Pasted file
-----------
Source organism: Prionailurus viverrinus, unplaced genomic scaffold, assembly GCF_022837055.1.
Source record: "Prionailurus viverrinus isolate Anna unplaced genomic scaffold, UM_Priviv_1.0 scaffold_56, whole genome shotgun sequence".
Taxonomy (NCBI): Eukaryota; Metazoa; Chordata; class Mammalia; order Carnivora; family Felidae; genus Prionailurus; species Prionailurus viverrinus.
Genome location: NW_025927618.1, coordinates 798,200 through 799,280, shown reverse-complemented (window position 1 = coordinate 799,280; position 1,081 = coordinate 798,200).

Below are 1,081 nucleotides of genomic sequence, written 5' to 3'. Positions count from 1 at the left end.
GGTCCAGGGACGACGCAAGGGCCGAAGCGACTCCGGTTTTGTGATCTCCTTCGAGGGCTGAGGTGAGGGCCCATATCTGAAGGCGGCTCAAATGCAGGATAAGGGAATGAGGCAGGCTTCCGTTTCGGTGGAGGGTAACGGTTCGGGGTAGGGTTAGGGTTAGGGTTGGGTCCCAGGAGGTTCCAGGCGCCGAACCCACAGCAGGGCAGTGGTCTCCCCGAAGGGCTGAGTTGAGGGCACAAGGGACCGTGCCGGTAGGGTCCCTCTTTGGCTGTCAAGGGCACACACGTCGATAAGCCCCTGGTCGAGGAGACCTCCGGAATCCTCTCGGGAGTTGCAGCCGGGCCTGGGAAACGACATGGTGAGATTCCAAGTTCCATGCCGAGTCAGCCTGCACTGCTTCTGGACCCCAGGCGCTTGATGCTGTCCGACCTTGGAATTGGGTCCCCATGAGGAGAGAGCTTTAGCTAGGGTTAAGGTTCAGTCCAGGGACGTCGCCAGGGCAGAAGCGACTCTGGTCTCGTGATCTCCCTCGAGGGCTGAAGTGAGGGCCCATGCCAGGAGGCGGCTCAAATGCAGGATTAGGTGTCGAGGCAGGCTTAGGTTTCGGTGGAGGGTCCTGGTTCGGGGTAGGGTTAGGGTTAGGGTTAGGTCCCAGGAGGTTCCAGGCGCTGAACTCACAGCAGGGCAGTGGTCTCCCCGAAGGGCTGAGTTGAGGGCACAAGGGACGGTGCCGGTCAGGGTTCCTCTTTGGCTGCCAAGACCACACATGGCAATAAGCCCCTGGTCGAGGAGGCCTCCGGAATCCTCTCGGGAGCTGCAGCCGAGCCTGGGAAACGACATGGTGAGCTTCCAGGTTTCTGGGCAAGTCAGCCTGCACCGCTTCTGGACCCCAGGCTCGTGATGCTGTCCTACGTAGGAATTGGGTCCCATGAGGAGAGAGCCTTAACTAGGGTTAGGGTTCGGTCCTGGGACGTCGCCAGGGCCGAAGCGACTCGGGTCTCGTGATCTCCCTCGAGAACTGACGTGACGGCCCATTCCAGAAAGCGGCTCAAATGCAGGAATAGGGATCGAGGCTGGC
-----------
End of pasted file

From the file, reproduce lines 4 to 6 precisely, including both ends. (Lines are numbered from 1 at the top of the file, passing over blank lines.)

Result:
Genome location: NW_025927618.1, coordinates 798,200 through 799,280, shown reverse-complemented (window position 1 = coordinate 799,280; position 1,081 = coordinate 798,200).

Below are 1,081 nucleotides of genomic sequence, written 5' to 3'. Positions count from 1 at the left end.
GGTCCAGGGACGACGCAAGGGCCGAAGCGACTCCGGTTTTGTGATCTCCTTCGAGGGCTGAGGTGAGGGCCCATATCTGAAGGCGGCTCAAATGCAGGATAAGGGAATGAGGCAGGCTTCCGTTTCGGTGGAGGGTAACGGTTCGGGGTAGGGTTAGGGTTAGGGTTGGGTCCCAGGAGGTTCCAGGCGCCGAACCCACAGCAGGGCAGTGGTCTCCCCGAAGGGCTGAGTTGAGGGCACAAGGGACCGTGCCGGTAGGGTCCCTCTTTGGCTGTCAAGGGCACACACGTCGATAAGCCCCTGGTCGAGGAGACCTCCGGAATCCTCTCGGGAGTTGCAGCCGGGCCTGGGAAACGACATGGTGAGATTCCAAGTTCCATGCCGAGTCAGCCTGCACTGCTTCTGGACCCCAGGCGCTTGATGCTGTCCGACCTTGGAATTGGGTCCCCATGAGGAGAGAGCTTTAGCTAGGGTTAAGGTTCAGTCCAGGGACGTCGCCAGGGCAGAAGCGACTCTGGTCTCGTGATCTCCCTCGAGGGCTGAAGTGAGGGCCCATGCCAGGAGGCGGCTCAAATGCAGGATTAGGTGTCGAGGCAGGCTTAGGTTTCGGTGGAGGGTCCTGGTTCGGGGTAGGGTTAGGGTTAGGGTTAGGTCCCAGGAGGTTCCAGGCGCTGAACTCACAGCAGGGCAGTGGTCTCCCCGAAGGGCTGAGTTGAGGGCACAAGGGACGGTGCCGGTCAGGGTTCCTCTTTGGCTGCCAAGACCACACATGGCAATAAGCCCCTGGTCGAGGAGGCCTCCGGAATCCTCTCGGGAGCTGCAGCCGAGCCTGGGAAACGACATGGTGAGCTTCCAGGTTTCTGGGCAAGTCAGCCTGCACCGCTTCTGGACCCCAGGCTCGTGATGCTGTCCTACGTAGGAATTGGGTCCCATGAGGAGAGAGCCTTAACTAGGGTTAGGGTTCGGTCCTGGGACGTCGCCAGGGCCGAAGCGACTCGGGTCTCGTGATCTCCCTCGAGAACTGACGTGACGGCCCATTCCAGAAAGCGGCTCAAATGCAGGAATAGGGATCGAGGCTGGC